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    Death of a Salesman is a 1949 play written by American playwright Arthur Miller. It was the recipient of the 1949 Pulitzer Prize for Drama and Tony Award for Best Play. The play premiered on Broadw...

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  92. The Old Man and the Sea by Ernest Hemingway

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    The Old Man and the Sea is one of Hemingway's most enduring works. Told in language of great simplicity and power, it is the story of an old Cuban fisherman, down on his luck, and his supreme ordea...


  93. Invisible Man by Ralph Ellison

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    The novel addresses many of the social and intellectual issues facing African-Americans in the early twentieth century, including black nationalism, the relationship between black identity and Marx...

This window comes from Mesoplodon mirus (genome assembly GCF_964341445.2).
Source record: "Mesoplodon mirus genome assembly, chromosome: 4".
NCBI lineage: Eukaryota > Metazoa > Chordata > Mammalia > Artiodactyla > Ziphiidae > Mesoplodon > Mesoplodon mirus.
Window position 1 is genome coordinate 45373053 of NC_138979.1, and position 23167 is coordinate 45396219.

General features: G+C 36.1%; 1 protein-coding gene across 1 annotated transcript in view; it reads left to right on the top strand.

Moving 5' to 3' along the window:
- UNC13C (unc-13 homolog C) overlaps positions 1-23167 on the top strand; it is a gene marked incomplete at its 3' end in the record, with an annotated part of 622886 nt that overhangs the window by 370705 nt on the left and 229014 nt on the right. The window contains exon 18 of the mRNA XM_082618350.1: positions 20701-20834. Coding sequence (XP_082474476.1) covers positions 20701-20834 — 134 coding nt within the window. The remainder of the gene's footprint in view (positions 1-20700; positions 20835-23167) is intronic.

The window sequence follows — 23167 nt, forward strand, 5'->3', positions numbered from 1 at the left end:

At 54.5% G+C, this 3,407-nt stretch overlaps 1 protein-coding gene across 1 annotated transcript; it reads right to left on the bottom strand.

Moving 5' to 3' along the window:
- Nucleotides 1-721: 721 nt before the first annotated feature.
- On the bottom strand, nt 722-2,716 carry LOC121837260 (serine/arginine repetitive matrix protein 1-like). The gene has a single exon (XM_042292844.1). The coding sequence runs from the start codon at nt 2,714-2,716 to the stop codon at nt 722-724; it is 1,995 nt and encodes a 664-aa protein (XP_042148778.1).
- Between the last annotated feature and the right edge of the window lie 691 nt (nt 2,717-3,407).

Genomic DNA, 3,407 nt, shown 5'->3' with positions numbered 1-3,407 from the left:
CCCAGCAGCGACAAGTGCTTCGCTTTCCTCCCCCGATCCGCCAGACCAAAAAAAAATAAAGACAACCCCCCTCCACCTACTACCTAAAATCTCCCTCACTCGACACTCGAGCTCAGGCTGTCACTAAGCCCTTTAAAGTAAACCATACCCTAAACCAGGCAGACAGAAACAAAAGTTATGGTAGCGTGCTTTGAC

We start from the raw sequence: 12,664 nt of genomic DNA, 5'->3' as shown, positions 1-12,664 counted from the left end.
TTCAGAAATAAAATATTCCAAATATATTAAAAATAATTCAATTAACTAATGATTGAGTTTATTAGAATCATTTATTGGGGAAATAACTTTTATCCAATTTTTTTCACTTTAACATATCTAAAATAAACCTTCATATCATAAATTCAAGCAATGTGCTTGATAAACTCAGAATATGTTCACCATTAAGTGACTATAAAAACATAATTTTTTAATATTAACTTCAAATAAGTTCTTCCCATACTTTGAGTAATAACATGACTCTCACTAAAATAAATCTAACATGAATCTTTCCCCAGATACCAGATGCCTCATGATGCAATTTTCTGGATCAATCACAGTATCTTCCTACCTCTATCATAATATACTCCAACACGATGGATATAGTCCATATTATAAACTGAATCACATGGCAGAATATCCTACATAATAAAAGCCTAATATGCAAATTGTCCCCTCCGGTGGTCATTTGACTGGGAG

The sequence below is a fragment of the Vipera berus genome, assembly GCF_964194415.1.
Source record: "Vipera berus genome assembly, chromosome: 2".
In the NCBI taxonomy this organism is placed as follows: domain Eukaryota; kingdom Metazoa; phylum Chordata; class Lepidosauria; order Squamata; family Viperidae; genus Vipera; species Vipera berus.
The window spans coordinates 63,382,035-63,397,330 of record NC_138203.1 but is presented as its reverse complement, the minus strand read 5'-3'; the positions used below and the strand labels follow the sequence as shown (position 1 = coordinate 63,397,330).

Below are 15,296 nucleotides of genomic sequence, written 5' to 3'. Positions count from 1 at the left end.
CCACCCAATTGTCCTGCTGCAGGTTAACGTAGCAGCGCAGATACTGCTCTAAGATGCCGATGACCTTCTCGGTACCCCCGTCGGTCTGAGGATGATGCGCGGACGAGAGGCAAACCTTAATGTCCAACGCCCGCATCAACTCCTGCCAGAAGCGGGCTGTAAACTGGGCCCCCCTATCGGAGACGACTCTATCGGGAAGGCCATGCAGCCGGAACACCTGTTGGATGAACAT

94. The Crucible by Arthur Miller

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    A haunting examination of groupthink and mass hysteria in a rural community "I believe that the reader will discover here the essential nature of one of the strangest and most awful chapters in hum...

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  95. Waiting for Godot by Samuel Beckett

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    Waiting for Godot (pronounced /ˈɡɒdoʊ/) is a play by Samuel Beckett, in which two characters, Vladimir and Estragon, wait for someone named Godot. Godot's absence, as well as numerous other aspects...


  96. Lord of the Flies by William Golding

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    Lord of the Flies discusses how culture created by man fails, using as an example a group of British schoolboys stuck on a deserted island who try to govern themselves, but with disastrous results....


  97. The Lord of the Rings by J. R. R. Tolkien

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    The Lord of the Rings is an epic high fantasy novel written by philologist and Oxford University professor J. R. R. Tolkien. The story began as a sequel to Tolkien's earlier, less complex children'...


  98. A Separate Peace by John Knowles